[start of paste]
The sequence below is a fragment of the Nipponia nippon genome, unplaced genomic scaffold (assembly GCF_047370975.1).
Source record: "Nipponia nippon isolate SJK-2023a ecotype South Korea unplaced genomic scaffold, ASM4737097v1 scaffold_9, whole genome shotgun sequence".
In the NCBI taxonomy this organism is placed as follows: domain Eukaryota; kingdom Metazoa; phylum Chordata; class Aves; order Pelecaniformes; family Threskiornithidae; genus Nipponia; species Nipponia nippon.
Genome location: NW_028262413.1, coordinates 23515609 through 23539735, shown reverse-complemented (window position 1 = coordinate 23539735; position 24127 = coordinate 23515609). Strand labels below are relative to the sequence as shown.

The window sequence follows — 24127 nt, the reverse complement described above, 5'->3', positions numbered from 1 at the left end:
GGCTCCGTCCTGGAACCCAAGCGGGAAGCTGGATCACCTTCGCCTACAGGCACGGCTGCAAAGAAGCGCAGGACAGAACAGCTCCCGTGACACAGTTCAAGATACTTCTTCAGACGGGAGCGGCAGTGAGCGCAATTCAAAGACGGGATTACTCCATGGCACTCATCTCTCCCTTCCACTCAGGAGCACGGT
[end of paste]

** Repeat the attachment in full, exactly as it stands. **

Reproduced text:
The sequence below is a fragment of the Nipponia nippon genome, unplaced genomic scaffold (assembly GCF_047370975.1).
Source record: "Nipponia nippon isolate SJK-2023a ecotype South Korea unplaced genomic scaffold, ASM4737097v1 scaffold_9, whole genome shotgun sequence".
In the NCBI taxonomy this organism is placed as follows: domain Eukaryota; kingdom Metazoa; phylum Chordata; class Aves; order Pelecaniformes; family Threskiornithidae; genus Nipponia; species Nipponia nippon.
Genome location: NW_028262413.1, coordinates 23515609 through 23539735, shown reverse-complemented (window position 1 = coordinate 23539735; position 24127 = coordinate 23515609). Strand labels below are relative to the sequence as shown.

The window sequence follows — 24127 nt, the reverse complement described above, 5'->3', positions numbered from 1 at the left end:
GGCTCCGTCCTGGAACCCAAGCGGGAAGCTGGATCACCTTCGCCTACAGGCACGGCTGCAAAGAAGCGCAGGACAGAACAGCTCCCGTGACACAGTTCAAGATACTTCTTCAGACGGGAGCGGCAGTGAGCGCAATTCAAAGACGGGATTACTCCATGGCACTCATCTCTCCCTTCCACTCAGGAGCACGGT